What are idioms?
"The soul went into the heels," "seven Fridays in the week,""to beat the buckets" - all these are idioms, untranslatable phrases or even whole sentences. What are idioms? These are phraseological connections, the meaning of each part of which does not correspond in any way to the general meaning.
There are idioms in all the languages of the world. If we make a literal translation of such established phrases, then we will get complete nonsense, a mere abracadabra, since the meaning of the idiomatic turn does not follow from the individual meanings of the words that make up it. The meaning of idioms is manifested in the full set of words that make up it and stand in certain forms in certain places.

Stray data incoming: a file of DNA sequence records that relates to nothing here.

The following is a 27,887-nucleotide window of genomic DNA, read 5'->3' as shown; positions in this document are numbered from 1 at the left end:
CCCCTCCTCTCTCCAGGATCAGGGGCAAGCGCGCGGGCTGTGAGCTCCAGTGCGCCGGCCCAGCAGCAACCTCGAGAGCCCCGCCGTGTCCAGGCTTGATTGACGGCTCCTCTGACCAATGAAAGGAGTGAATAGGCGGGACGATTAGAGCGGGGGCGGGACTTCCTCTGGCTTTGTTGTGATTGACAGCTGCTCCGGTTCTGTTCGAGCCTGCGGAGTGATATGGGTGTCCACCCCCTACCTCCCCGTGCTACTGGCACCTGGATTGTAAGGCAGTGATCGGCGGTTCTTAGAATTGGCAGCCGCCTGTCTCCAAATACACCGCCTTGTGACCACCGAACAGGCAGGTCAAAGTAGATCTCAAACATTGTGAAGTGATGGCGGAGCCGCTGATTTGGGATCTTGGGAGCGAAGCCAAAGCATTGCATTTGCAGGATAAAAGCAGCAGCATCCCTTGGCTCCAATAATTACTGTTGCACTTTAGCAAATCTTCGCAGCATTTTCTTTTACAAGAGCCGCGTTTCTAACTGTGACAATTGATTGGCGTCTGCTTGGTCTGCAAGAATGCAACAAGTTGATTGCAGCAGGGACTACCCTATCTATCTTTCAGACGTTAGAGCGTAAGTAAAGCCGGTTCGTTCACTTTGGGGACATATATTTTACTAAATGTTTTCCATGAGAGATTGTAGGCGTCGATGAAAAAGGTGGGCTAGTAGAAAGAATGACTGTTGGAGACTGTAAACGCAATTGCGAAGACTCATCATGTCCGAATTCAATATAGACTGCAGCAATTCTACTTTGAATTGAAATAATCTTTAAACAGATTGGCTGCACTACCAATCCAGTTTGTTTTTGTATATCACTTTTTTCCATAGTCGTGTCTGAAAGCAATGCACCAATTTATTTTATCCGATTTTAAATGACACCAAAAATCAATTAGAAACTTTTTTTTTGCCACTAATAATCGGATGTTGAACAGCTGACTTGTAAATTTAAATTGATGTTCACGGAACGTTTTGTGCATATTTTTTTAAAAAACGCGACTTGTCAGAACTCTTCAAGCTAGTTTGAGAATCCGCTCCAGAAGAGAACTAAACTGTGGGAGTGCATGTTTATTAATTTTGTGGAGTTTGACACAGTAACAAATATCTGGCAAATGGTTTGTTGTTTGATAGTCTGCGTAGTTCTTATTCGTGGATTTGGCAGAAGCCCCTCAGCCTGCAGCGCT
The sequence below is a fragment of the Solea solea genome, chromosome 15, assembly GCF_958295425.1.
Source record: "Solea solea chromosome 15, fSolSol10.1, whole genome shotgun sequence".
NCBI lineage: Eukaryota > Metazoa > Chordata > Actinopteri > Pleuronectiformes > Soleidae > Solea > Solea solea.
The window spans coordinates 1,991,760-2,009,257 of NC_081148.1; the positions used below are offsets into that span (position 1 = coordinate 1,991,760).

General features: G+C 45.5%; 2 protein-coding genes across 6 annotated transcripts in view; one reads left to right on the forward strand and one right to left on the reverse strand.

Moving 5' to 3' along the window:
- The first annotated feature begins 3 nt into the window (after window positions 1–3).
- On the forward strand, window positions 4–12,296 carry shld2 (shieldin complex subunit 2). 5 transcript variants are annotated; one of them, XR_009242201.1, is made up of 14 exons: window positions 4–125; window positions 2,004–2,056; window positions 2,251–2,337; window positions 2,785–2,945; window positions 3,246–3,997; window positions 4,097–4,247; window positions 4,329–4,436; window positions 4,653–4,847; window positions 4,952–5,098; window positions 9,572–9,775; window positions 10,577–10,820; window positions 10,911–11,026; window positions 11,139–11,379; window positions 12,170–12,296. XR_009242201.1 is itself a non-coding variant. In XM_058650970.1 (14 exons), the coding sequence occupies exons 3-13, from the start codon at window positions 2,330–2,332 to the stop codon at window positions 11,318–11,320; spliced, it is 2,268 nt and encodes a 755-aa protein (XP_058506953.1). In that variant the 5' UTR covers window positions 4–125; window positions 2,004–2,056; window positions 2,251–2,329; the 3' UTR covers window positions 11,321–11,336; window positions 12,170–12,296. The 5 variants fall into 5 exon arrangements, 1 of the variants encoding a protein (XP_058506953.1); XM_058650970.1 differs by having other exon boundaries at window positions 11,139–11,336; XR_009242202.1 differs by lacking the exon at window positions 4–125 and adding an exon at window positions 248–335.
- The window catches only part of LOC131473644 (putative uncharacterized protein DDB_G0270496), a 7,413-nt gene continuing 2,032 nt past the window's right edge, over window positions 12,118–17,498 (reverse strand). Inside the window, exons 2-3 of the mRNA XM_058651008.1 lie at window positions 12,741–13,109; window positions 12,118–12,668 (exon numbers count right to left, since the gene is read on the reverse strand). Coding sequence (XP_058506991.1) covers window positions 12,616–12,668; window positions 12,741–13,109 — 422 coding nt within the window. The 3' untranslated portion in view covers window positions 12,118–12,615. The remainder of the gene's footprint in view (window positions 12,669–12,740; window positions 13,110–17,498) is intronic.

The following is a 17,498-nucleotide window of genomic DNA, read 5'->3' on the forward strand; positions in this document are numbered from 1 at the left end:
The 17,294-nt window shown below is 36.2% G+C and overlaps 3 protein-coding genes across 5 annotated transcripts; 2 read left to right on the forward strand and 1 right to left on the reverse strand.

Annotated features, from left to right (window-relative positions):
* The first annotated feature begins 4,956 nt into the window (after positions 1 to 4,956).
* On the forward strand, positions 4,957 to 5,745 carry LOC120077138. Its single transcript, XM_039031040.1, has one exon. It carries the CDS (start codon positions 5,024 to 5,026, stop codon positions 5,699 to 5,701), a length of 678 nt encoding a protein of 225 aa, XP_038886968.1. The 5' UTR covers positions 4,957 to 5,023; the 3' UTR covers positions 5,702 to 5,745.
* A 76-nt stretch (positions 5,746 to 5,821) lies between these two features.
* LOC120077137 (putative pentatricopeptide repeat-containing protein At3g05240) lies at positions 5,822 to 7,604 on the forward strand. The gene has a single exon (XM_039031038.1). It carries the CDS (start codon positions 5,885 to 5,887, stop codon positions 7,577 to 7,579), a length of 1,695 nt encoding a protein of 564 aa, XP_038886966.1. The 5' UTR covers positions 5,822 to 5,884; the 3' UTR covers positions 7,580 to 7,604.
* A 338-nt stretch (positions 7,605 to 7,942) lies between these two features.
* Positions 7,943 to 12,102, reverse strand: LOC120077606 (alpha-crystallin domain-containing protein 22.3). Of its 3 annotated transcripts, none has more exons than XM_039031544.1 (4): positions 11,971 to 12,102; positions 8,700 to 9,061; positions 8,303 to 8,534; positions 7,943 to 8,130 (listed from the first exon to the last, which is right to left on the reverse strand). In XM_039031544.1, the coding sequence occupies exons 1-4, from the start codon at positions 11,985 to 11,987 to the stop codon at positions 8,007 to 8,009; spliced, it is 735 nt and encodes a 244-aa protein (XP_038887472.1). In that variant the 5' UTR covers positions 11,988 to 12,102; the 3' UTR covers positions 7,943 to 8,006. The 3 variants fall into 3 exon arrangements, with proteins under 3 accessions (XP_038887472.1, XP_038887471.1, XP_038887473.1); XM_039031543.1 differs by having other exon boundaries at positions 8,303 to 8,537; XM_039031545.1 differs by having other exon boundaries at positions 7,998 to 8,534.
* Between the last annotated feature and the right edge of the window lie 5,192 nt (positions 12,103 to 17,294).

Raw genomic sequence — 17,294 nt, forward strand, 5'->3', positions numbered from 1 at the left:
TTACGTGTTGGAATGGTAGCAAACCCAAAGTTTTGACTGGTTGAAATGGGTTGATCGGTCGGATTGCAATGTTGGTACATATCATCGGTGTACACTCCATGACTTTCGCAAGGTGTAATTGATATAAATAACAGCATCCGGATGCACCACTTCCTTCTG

An idiom can consist of grammatical andlexical archaisms. Examples of idioms, in which obsolete words are used, are not hard to cite. Say, "sharpen the lyc", "after the sleeves" or "beat the buckets". Baklushi - this is actually billets for the production of household items, for their manufacture split log. But who now remembers this original meaning? In idiomatic revisions, obsolete grammatical forms are often preserved. For example: "it is insignificant sumnyashesya," "from small to large." It happens that there is no syntactic connection between the terms of the idiom, for example, "was not".
Idioms, that is, stable expressions, in eachtheir own language. There are, nevertheless, idiomatic turns, the meaning of which is clear to all. These are idioms that came from ancient mythology, such as: "Sisyphean labor", "Achilles' heel", "ariadne thread", "call of the siren".